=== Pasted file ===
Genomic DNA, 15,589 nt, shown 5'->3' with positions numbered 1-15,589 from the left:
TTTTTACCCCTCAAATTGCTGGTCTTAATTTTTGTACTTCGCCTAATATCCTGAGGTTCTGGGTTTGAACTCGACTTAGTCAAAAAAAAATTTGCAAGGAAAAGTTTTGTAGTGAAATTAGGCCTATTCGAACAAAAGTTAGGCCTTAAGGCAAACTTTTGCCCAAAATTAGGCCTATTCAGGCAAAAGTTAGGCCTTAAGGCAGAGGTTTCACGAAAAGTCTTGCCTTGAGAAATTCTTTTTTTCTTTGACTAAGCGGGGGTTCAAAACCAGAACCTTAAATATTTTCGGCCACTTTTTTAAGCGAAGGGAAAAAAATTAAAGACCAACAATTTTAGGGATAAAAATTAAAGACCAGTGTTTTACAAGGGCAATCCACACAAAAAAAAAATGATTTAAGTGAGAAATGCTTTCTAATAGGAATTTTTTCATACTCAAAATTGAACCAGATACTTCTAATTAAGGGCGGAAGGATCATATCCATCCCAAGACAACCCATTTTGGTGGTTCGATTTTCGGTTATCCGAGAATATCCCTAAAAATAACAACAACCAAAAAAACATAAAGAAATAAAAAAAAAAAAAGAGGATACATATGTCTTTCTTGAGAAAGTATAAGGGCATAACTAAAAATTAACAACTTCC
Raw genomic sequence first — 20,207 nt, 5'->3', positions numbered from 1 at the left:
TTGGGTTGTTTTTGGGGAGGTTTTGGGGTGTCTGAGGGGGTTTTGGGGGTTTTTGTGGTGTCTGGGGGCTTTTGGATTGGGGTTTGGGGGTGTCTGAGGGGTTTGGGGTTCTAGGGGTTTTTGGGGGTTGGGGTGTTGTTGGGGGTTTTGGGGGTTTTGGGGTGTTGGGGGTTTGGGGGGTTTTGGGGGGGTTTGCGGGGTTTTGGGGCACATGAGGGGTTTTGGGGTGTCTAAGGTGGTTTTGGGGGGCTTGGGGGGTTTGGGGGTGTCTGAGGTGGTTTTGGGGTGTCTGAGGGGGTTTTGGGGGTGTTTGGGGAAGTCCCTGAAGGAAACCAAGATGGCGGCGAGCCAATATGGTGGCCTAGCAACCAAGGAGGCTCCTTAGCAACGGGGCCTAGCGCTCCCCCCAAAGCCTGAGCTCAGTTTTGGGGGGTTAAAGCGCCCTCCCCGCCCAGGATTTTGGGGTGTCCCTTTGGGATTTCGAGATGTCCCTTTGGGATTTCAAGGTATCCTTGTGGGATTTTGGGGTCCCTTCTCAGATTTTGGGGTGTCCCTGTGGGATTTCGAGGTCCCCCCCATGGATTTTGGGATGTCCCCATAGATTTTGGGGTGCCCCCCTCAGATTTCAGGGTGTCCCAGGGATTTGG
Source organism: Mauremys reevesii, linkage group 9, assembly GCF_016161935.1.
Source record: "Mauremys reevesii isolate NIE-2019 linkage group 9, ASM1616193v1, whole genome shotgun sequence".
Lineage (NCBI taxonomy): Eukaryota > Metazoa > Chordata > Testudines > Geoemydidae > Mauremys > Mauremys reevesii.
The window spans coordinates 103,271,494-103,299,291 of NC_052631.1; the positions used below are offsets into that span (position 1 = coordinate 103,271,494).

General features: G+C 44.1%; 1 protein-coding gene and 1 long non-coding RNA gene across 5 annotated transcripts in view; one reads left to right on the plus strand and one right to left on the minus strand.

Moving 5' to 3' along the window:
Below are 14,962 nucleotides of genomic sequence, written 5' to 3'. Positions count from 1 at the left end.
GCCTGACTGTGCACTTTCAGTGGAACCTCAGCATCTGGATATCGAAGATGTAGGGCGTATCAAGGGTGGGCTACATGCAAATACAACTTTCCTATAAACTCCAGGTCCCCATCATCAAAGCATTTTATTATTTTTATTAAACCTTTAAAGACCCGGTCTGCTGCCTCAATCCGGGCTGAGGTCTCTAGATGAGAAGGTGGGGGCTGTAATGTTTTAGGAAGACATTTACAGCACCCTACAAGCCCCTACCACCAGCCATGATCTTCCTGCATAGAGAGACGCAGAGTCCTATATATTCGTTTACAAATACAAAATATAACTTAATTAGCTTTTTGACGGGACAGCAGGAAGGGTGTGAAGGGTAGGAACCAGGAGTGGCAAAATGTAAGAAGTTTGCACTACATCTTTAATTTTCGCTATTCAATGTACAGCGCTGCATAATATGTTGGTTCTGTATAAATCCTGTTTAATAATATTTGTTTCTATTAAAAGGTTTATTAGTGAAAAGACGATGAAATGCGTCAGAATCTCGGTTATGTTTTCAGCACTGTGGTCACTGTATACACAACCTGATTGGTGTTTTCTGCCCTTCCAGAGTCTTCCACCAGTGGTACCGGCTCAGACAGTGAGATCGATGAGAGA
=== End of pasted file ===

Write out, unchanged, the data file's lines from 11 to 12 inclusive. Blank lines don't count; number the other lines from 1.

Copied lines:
Below are 14,962 nucleotides of genomic sequence, written 5' to 3'. Positions count from 1 at the left end.
GCCTGACTGTGCACTTTCAGTGGAACCTCAGCATCTGGATATCGAAGATGTAGGGCGTATCAAGGGTGGGCTACATGCAAATACAACTTTCCTATAAACTCCAGGTCCCCATCATCAAAGCATTTTATTATTTTTATTAAACCTTTAAAGACCCGGTCTGCTGCCTCAATCCGGGCTGAGGTCTCTAGATGAGAAGGTGGGGGCTGTAATGTTTTAGGAAGACATTTACAGCACCCTACAAGCCCCTACCACCAGCCATGATCTTCCTGCATAGAGAGACGCAGAGTCCTATATATTCGTTTACAAATACAAAATATAACTTAATTAGCTTTTTGACGGGACAGCAGGAAGGGTGTGAAGGGTAGGAACCAGGAGTGGCAAAATGTAAGAAGTTTGCACTACATCTTTAATTTTCGCTATTCAATGTACAGCGCTGCATAATATGTTGGTTCTGTATAAATCCTGTTTAATAATATTTGTTTCTATTAAAAGGTTTATTAGTGAAAAGACGATGAAATGCGTCAGAATCTCGGTTATGTTTTCAGCACTGTGGTCACTGTATACACAACCTGATTGGTGTTTTCTGCCCTTCCAGAGTCTTCCACCAGTGGTACCGGCTCAGACAGTGAGATCGATGAGAGA